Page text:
He sold his house in Ireland in 1980 and returned to England because of fear of kidnap by the IRA.
The Biafra Story, published in 1969, was the first book of Frederick Forsyth's to be published and dealt with the true situation in Biafra at the time. His subsequent individual publications, with the exception of Emeka which also deals with the Biafran war, have all been novels.
The research he carried out about the Biafran War for his book, The Biafra Story, was later used in his novel The Dogs of War about Biafran mercenaries.
He is a life-long Conservative: however, he is not afraid to openly oppose their policies.
He lied about his age to get into the Royal Air Force. He was accepted to join whilst only 17 years and seven months old, the legal minimum age was 18.
He is a patron of BETTER OFF OUT, a cross-party campaign for British independence from the European Union.
At the age of 16 he got an RAF flying scholarship and qualified to fly Tiger Moths. He then carried out his compulsory National Service in the Royal Air Force from 1956 to 1958.
When he was a boy he built models of fighter aircraft and hung them from the ceiling of his room.
He spent years as a tax exile in County Wicklow, Ireland.
His stories are often told against a background of real events, people and places.
The Day of the Jackal (1971) which was his first novel, later made into a movie, only took thirty-five days to write.
Frederick Forsyth is fluent in three foreign languages: French, Spanish, and German.
A complete bibliography of his works is shown below:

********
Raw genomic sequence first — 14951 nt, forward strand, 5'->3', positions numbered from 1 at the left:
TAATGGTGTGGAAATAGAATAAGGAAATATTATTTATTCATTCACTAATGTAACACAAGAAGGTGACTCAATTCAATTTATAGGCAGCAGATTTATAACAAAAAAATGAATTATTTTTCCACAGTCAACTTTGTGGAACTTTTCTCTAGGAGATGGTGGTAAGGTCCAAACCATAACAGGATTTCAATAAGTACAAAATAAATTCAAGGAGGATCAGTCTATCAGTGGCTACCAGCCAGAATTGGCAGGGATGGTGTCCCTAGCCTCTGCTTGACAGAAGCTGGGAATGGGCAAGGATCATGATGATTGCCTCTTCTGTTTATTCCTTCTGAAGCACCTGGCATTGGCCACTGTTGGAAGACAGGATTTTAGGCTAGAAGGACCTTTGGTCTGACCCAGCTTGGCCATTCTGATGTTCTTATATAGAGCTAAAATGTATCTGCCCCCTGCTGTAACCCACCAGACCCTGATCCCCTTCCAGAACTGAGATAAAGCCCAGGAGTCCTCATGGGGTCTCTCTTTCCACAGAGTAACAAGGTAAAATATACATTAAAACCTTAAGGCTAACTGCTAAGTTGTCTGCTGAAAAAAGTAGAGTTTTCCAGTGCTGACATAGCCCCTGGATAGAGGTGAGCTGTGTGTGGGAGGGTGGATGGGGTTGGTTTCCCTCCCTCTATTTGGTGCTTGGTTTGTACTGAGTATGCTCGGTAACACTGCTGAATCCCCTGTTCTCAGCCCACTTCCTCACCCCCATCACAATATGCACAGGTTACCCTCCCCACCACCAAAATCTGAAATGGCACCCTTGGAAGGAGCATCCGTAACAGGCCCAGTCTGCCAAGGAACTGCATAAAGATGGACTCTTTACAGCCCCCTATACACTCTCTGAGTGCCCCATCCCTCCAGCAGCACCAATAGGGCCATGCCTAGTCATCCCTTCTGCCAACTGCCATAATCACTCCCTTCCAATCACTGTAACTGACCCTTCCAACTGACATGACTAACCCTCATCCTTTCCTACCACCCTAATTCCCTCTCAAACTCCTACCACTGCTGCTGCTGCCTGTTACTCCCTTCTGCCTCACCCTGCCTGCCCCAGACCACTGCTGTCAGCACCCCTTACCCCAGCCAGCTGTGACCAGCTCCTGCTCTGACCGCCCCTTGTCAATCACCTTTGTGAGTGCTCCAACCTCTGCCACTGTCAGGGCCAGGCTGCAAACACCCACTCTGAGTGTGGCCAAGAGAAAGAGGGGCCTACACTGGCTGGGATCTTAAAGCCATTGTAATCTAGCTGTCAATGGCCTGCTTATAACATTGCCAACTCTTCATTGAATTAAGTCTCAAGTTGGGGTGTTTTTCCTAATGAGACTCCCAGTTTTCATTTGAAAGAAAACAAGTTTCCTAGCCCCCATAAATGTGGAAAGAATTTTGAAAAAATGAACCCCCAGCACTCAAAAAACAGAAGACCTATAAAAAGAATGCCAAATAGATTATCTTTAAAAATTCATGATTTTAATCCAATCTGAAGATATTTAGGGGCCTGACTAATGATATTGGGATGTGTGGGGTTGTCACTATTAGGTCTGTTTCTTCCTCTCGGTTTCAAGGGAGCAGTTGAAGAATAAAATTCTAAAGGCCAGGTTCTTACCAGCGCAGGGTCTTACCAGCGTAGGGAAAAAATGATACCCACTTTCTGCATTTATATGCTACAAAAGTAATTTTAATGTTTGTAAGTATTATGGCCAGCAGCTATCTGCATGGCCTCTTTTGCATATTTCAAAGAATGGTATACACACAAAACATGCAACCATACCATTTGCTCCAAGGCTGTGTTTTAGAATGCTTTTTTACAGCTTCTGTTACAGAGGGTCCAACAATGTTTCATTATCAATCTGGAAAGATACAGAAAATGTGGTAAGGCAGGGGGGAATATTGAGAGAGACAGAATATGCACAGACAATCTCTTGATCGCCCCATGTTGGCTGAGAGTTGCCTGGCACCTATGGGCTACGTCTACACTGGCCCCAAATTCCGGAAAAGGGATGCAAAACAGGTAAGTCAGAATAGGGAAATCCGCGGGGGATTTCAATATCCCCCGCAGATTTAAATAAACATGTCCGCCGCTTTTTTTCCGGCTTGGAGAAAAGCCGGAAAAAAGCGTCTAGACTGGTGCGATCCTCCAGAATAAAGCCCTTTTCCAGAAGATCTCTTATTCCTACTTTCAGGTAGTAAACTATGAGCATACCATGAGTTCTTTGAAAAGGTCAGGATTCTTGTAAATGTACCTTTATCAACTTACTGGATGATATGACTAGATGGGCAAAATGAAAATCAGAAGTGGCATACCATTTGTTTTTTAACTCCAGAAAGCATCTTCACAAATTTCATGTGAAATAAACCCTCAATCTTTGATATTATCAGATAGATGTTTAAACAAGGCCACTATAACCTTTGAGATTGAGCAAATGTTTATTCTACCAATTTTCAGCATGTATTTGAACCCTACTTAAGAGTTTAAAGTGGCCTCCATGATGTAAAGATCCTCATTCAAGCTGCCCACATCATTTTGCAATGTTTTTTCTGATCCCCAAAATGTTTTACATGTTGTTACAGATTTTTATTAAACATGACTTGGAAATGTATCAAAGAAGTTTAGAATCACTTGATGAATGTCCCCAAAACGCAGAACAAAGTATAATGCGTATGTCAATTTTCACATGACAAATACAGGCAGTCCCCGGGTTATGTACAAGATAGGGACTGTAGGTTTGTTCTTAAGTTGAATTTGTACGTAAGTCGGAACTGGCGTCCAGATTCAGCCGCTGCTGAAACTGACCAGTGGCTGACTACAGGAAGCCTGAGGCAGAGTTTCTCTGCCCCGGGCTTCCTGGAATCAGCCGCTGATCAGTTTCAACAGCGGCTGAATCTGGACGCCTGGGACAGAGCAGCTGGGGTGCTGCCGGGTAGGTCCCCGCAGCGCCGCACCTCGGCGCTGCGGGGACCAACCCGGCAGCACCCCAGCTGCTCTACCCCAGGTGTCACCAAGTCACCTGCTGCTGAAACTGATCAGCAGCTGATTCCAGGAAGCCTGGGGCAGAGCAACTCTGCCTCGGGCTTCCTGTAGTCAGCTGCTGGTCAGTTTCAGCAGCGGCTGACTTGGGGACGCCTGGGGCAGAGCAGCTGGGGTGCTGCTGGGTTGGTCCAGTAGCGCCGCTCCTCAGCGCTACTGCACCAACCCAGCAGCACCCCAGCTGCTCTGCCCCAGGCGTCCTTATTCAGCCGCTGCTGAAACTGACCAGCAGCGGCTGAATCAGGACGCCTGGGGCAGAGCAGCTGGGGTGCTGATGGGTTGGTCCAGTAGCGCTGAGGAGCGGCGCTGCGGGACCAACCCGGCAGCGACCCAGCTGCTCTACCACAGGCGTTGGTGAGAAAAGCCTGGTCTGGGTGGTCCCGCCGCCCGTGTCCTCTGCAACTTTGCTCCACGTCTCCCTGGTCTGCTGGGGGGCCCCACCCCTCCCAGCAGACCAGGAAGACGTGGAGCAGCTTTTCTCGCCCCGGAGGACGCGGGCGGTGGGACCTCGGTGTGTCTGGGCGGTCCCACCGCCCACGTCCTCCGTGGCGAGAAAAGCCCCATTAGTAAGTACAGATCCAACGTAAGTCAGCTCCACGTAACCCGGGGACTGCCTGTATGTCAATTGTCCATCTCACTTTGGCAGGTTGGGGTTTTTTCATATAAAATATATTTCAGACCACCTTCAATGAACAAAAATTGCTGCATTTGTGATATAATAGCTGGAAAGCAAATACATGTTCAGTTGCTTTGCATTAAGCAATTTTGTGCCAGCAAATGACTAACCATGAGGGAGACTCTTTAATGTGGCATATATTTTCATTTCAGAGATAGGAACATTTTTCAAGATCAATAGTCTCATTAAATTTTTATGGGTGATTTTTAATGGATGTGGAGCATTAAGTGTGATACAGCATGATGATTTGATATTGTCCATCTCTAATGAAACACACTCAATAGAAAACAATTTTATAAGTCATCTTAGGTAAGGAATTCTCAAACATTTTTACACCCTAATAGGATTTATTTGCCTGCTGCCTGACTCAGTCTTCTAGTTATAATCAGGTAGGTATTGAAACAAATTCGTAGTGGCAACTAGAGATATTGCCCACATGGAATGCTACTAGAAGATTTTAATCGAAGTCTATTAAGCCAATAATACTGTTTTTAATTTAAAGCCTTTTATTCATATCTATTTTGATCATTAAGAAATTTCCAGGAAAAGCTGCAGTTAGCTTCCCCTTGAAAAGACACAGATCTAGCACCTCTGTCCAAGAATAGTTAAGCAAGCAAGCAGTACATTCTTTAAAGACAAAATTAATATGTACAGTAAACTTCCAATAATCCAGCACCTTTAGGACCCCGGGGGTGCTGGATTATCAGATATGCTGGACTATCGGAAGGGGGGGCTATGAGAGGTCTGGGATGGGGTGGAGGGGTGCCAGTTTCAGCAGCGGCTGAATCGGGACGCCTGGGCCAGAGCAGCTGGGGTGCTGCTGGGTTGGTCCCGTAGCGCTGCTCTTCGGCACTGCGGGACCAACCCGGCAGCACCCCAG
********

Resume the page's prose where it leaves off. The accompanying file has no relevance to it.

1969 The Biafra Story
1971 The Day of the Jackal
1972 The Odessa File
1974 The Dogs of War
1975 The Shepherd
1979 The Devil's Alternative
1983 No Comebacks
1984 The Fourth Protocol
1989 The Negotiator
1991 The Deceiver
1991 Great Flying Stories
1994 The Fist of God
1999 The Phantom of Manhattan
2001 The Veteran
2006 The Afghan
He served in the Royal Air Force as one of the youngest pilots at the time; he was 19 years old.
Frederick Forsyth: The Internet offers authors and their readers a new diversity of opportunities and freedom.
Frederick Forsyth: I got my wings flying Vampires out of RAF Worksop, Notts. I skipped university to do it (no regrets) then left to fulfil ambition number two: to be a foreign correspondent and travel the world.
Frederick Forsyth: I was born on 25 August, 1938. The mortal threat back then was a scruffy little Austrian called Adolf Hitler. A week after my first birthday, the threat had become reality. We were at war. My father wore a uniform for five years.
Frederick Forsyth: If a man cannot keep an affair secret, what is he doing in charge of the Intelligence Service?
Frederick Forsyth: In the 66 years that I have been alive, there has not been one hour, of one day, of one month, of one year, when there has not been a threat aimed at us.
Frederick Forsyth: The British have always coped without becoming a dictatorship.